Legal challenge to NSW Government land-clearing Code - EDO NSW

Legal challenge to NSW Government land-clearing Code

27 November 2017

The Nature Conservation Council of NSW (NCC), represented by public interest environmental lawyers Environmental Defenders Office NSW (EDO NSW), is bringing court action that challenges the validity of the Native Vegetation Code 2017, which enables private landholders to carry out large scale clearing of native vegetation without approval or environmental assessment. 

The EDO’s client, the NCC, is challenging the Code on two grounds: 

  1. Failure by the Minister for Primary Industries to get agreement from the Minister for the Environment before the Code was made, with the implied failure of the Minister for the Environment to act as custodian and guardian of the environment.
  1. Failure of both Ministers to have regard for the internationally-recognised legal principles of Ecologically Sustainable Development (ESD), particularly the precautionary principle, the principle of intergenerational equity and the conservation of biological diversity and ecological integrity.

“This challenge is being brought to uphold the rule of law,” said David Morris, CEO of EDO NSW.

“As public interest environmental lawyers we think this is a vitally important case to ensure proper legal process, especially when it concerns threatened species and biodiversity.

“When the NSW Parliament introduced the concurrence power in the Biodiversity reforms legislation of 2016, the Government specified that the Minister for the Environment must have an active role as custodian of the environment. The failure to get concurrence for this Code and its release before the publication of Native Vegetation Regulatory Maps suggests it was created in a rushed manner.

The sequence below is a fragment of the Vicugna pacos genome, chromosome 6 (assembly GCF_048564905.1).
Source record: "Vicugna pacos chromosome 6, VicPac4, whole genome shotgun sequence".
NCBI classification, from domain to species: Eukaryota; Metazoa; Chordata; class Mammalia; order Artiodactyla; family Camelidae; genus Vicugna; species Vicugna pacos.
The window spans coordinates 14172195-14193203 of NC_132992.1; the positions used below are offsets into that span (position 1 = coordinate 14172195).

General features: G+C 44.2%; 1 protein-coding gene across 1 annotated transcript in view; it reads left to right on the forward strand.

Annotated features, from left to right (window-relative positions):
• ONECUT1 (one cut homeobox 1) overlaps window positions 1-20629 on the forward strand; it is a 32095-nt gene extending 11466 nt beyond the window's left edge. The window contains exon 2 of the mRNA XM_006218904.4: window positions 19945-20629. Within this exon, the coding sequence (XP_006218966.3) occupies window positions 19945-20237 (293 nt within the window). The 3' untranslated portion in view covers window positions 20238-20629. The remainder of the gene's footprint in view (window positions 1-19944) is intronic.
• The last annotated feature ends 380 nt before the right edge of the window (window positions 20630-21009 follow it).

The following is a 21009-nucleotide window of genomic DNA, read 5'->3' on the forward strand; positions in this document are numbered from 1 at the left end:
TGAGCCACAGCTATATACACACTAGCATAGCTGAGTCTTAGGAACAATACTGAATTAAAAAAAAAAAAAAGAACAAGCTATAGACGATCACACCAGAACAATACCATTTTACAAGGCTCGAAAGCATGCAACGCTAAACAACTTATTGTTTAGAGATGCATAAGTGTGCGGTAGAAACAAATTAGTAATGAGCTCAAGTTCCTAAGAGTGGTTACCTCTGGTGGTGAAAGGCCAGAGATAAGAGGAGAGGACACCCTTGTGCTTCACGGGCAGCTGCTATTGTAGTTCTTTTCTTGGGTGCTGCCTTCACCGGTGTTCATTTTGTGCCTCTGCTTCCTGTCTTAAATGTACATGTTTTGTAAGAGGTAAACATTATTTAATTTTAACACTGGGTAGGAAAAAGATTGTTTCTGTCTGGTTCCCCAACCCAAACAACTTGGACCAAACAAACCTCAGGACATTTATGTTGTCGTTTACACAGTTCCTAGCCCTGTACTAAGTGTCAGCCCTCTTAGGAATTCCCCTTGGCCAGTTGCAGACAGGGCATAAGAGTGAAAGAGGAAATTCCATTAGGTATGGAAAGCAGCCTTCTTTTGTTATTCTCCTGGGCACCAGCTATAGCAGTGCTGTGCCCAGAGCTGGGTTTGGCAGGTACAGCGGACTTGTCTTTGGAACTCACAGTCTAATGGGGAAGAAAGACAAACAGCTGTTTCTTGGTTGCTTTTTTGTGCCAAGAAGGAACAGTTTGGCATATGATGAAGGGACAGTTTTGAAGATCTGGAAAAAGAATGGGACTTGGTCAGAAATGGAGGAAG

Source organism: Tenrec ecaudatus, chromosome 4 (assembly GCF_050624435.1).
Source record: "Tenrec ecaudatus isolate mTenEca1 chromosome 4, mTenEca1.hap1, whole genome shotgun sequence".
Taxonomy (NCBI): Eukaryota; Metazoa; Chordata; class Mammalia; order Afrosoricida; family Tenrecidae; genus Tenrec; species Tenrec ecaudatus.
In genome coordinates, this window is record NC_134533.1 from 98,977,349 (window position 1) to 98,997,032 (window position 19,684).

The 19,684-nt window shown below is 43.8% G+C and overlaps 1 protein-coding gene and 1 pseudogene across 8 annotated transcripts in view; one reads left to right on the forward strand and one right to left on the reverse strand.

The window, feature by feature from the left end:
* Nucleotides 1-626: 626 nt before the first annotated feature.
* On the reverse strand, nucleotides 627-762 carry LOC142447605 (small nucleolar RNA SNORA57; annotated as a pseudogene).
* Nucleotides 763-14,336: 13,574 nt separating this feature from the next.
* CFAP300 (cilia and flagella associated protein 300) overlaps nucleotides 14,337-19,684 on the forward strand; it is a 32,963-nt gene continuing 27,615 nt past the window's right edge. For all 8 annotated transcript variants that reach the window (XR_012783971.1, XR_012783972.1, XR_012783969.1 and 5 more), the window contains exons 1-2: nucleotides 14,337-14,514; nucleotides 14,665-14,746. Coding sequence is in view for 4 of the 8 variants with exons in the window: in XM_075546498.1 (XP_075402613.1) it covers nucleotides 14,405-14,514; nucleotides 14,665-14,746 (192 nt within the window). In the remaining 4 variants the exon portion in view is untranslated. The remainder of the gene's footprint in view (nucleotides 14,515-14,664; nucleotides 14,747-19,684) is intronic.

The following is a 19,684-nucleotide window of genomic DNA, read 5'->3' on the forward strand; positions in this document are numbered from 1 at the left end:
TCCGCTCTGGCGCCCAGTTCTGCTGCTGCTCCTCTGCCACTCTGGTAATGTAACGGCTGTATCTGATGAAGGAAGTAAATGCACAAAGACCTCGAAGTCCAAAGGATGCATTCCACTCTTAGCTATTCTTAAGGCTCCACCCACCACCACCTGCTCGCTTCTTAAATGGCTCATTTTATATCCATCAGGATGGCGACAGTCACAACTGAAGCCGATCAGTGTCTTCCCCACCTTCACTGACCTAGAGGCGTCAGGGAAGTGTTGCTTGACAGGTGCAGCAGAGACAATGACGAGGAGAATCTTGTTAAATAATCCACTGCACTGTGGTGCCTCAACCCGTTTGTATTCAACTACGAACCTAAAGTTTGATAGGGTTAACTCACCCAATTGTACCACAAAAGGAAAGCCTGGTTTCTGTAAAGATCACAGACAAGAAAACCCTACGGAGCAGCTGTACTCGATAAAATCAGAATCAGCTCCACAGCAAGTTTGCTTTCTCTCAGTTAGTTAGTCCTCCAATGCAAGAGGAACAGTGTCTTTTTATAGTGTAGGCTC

“Consequently, land clearing has been left to the discretion of individual landholders and it looks as though the Minister for the Environment has been just a rubber stamp. Ministerial involvement in the making of delegated legislation must be in accordance with the law.” 

Mr Morris continued: “Consideration of the legal principles of environmentally sustainable development is a fundamental requirement for the making of a Code like this and evidence suggests this has not occurred. 

“Clearing of native vegetation has been listed by the NSW Scientific Committee as a Key Threatening Process under the Biodiversity Conservation Act 2016, yet the Code allows broadscale clearing across NSW in the absence of any assessment of its likely cumulative impact on biodiversity or land or water resources”, Mr Morris said.

This is the first case to test the new provision of the Local Land Services Act which allowed for the making of the Code.

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